ing; the difficulty of navigating it with our lighter gunboats and transports almost insuperable; and now the enemy commenced annoying us at every bend and from every covert; the banks being often so high that their sharp-shooters could with perfect impunity fire over them at the men hard at work on the decks of our vessels, getting them over the numerous shoals and bars. The first attack was made at a point called Coushatta; after that, Harrison, with 1,900 cavalry, and 4 guns, persistently annoyed us: our vessels making at best but 30 miles per day; and compelled to tie up at night, which enabled him easily to keep up with them. At length,” a more determined attack was made from the right or south bank, by 2,000 infantry (Texans) with 2 guns, led by Gen. Tom Green, whose head was blown off by a shell. and one of his guns disabled, before his men could be quieted. Never was attack more reckless than that made by his infuriated, rum-crazed followers, who fancied that they could carry gunboats in that narrow, crooked channel, by infantry charges; and would not be undeceived until the Lexington, Lt. G. M. Bache, got them under a raking fire of canister, which soon strewed the bank for a mile with their bodies. Porter reports their loss here at 500. Kilby Smith's land force of course càoperated with the gunboats in the contest. The lesson was so impressive that 5,000 Rebels, who were hastening to intercept the fleet at a point below, concluded, on hearing of it, to defer the enterprise. Meantime, our fleet pursued its arduous voyage till, at Compte,” several being hopelessly aground, Porter
* April 12.
* April rà.
hastened down to Gen. Banks, at Grand Ecore, six miles below; when troops were sent up to their relief; and they were brought down without further annoyance. At Grand Ecore, Porter found most of his larger vessels aground— several of them drawing a foot more water than there was on the bar at that point. While he was getting them over, the Eastport, which had gone eight miles farther down, was sunk; and several days' hard work were required to stop her leaks, pump her out, and get her afloat again. By this time, Banks had concluded to continue his retreat to Alexandria and below—the return of Smith's force to the other side of the Mississippi being imperatively
required—and six days were con
sumed" after the Eastport was afloat in arduous efforts to get her to Alexandria, she running fast aground eight times by the way. At last— Banks's army being now 60 miles ahead, the Eastport having been divested of her guns to induce her to float, and only three of the lighter gunboats left to convoy her—she went hard aground again, when scarcely thirty miles below Grand Ecore, and could not be got afloat; whereon Porter reluctantly gave the order for her destruction—Lt. Com'g I’helps being the last to leave her, after applying a match to the train whereby she was blown up, set on fire, and completely demolished. At this moment, 1,200 Rebels, on the right bank, made a rush to board the Cricket, which stood out from the bank and opened on them with grape and canister, while the Fort IIindman and another gunboat ob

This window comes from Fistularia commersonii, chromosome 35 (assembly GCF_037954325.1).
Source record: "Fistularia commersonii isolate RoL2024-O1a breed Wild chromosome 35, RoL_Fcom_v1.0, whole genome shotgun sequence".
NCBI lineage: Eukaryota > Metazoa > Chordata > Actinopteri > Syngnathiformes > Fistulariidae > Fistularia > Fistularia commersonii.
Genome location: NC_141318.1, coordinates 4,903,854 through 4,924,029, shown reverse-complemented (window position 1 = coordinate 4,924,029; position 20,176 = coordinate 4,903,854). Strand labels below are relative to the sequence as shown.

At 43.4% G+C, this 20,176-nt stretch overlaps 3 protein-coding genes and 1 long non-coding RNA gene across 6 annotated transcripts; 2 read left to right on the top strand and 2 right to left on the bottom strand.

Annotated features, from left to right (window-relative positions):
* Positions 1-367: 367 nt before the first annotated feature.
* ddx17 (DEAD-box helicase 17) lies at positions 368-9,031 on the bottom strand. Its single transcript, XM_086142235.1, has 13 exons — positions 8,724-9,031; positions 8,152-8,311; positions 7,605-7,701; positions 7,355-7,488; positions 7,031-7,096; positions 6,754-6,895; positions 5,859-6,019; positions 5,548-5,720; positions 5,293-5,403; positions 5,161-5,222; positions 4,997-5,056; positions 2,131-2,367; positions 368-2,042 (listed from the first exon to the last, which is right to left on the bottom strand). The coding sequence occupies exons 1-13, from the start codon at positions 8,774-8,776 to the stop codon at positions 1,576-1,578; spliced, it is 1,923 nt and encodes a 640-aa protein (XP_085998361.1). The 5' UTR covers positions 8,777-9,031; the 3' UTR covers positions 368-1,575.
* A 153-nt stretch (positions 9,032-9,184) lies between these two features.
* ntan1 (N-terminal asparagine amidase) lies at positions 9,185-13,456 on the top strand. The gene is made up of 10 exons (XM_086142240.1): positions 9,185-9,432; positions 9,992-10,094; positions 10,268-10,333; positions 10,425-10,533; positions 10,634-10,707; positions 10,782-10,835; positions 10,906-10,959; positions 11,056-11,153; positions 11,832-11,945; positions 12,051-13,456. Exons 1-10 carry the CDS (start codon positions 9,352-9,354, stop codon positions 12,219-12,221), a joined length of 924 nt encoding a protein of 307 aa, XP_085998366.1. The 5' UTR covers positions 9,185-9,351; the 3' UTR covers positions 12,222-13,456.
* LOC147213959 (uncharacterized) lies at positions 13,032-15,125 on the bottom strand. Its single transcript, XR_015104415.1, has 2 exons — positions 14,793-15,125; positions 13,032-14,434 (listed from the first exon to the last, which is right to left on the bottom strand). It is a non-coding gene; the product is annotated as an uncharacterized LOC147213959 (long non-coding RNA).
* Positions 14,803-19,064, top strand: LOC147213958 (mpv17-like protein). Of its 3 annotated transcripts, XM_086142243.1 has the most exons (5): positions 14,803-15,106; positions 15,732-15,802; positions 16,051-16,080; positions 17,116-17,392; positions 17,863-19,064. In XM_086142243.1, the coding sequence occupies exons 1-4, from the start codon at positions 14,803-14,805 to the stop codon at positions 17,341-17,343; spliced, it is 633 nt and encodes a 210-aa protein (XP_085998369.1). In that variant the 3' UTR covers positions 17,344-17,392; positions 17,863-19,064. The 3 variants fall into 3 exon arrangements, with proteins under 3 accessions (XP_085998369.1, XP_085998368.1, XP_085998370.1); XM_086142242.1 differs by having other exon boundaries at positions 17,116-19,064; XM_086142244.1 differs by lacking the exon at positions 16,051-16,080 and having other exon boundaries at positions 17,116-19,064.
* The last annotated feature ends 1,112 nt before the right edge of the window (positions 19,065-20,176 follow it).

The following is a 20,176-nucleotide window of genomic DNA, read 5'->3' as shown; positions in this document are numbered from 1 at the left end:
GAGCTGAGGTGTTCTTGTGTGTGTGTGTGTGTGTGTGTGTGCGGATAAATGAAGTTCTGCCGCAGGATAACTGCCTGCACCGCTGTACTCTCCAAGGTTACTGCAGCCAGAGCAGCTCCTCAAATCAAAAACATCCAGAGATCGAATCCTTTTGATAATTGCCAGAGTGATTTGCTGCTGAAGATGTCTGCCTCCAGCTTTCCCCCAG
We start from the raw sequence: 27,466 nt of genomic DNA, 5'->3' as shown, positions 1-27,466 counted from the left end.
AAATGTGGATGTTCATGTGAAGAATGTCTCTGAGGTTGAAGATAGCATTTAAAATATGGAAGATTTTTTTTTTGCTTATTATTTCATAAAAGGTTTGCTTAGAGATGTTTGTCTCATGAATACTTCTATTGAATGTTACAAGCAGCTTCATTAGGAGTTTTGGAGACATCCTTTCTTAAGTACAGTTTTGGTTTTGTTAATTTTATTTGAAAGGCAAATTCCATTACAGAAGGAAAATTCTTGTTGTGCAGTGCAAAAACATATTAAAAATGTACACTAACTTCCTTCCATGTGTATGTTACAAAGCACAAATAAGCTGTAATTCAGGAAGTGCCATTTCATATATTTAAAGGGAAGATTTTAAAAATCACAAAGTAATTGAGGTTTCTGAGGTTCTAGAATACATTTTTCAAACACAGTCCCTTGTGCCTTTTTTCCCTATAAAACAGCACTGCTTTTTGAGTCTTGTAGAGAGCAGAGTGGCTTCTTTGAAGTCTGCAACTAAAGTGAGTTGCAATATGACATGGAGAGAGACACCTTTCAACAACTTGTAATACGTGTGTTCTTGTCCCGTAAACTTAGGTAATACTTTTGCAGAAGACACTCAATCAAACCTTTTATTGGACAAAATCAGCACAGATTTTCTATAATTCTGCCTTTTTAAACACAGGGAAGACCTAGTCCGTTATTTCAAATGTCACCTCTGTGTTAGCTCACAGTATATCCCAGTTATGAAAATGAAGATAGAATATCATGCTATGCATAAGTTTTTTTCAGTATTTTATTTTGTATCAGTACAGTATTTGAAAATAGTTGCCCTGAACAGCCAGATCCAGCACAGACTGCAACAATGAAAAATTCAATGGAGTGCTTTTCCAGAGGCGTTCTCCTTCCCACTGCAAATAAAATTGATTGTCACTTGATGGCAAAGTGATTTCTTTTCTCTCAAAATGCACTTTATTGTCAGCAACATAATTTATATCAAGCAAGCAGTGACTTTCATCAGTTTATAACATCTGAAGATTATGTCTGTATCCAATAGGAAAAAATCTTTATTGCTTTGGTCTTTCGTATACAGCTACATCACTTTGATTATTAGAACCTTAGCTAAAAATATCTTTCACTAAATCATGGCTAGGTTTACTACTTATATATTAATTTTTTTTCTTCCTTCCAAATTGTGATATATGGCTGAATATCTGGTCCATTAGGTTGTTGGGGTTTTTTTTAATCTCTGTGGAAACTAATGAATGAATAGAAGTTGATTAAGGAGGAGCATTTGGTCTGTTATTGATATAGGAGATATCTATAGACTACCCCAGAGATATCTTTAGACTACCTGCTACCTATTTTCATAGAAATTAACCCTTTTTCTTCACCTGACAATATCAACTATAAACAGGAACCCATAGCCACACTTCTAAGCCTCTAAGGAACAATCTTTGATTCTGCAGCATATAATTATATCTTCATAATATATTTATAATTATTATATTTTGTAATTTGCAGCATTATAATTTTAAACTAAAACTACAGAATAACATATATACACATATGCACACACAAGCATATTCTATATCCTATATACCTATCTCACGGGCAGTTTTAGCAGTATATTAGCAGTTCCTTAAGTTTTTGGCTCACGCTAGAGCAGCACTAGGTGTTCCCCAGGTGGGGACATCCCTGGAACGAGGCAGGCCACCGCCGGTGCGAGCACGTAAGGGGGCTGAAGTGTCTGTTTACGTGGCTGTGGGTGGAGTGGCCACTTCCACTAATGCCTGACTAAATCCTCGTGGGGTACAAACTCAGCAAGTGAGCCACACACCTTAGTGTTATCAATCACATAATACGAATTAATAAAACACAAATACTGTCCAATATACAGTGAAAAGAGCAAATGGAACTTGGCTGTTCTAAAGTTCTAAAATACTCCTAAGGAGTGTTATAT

tained a cross-fire on them, and in five minutes there was not a Rebel in sight; nor did they again make their appearance till our boats had
reached Cane river, 20 miles below;
when, on rounding a point, they were saluted from the right bank by 18 Rebel guns. The Cricket, acting Master H. II. Gorringe, was ahead, and received every shot from the Rebel battery; most of them going through her. Her after gun was struck by a shell and disabled; every gunner being killed or wounded. At that moment, another shell exploded by her forward gun, sweeping off every gunner, and, entering the fire-room, left but one man there unwounded. IIer decks had by this time been deserted. But Adm. Porter, who was on board, took command, improvising gunners from the negroes on board, put an assistant in place of the chief engineer, who had been killed, stepped to the pilot-house, where one of the pilots had been wounded, and ordered her run by the battery; and it was done, under a terrible fire. Admiral Porter now attempted to head her up stream ; but this proved impracticable: so he let her drift around the point, so that he could, with his two still serviceable guns, shell the IRebel battery in the rear. In the disturbance thus occasioned, the light-draft Juliet and pump-boat Champion, lashed together, were enabled to escape from under the bank where they had helplessly drifted—out of the Rebel fire—the Juliet having been disabled and had her steam-pipe cut by the Rebel balls. The Hindman, from above, now • joining the Cricket below in enfilading the enemy's battery, the Champion was enabled to tow the Juliet to a place of comparative safety. Still, the Hindman dared not attempt to pass: so Porter, in the Cricket, ran down three or four miles to a point where he had directed two iron-clads from below to meet him ; getting aground by the way, and losing three hours in getting afloat again. IIe reached the appointed rendezvous after dark; finding there the iron-clad Osage fighting a Rebel field-battery on shore, at which the Lexington had been firing also ; having been hulled fifteen times, but had only one man killed. Darkness now fell; and it was impossible to return to the Hindman; which, however, ran the battery above, having her wheelropes cut away by their shot, and hence whirling around as she drifted by, being badly cut up in the process. The Juliet likewise got by, badly damaged, with 15 of her crew killed or wounded; while the Cricket had been hulled 38 times and had 25 disabled—half her crew. The IIindman had 3 killed and 4 wounded. The Champion was disabled, set on fire, and destroyed. No further annoyance was experienced in reaching Alexandria. Admiral Porter estimates that he had killed and wounded at least 500 of the Rebels on his way down; while his own loss was less than 100. The loss of Gen. Green was severely felt by the enemy. Porter attributes his reverses to the low state of the river; saying: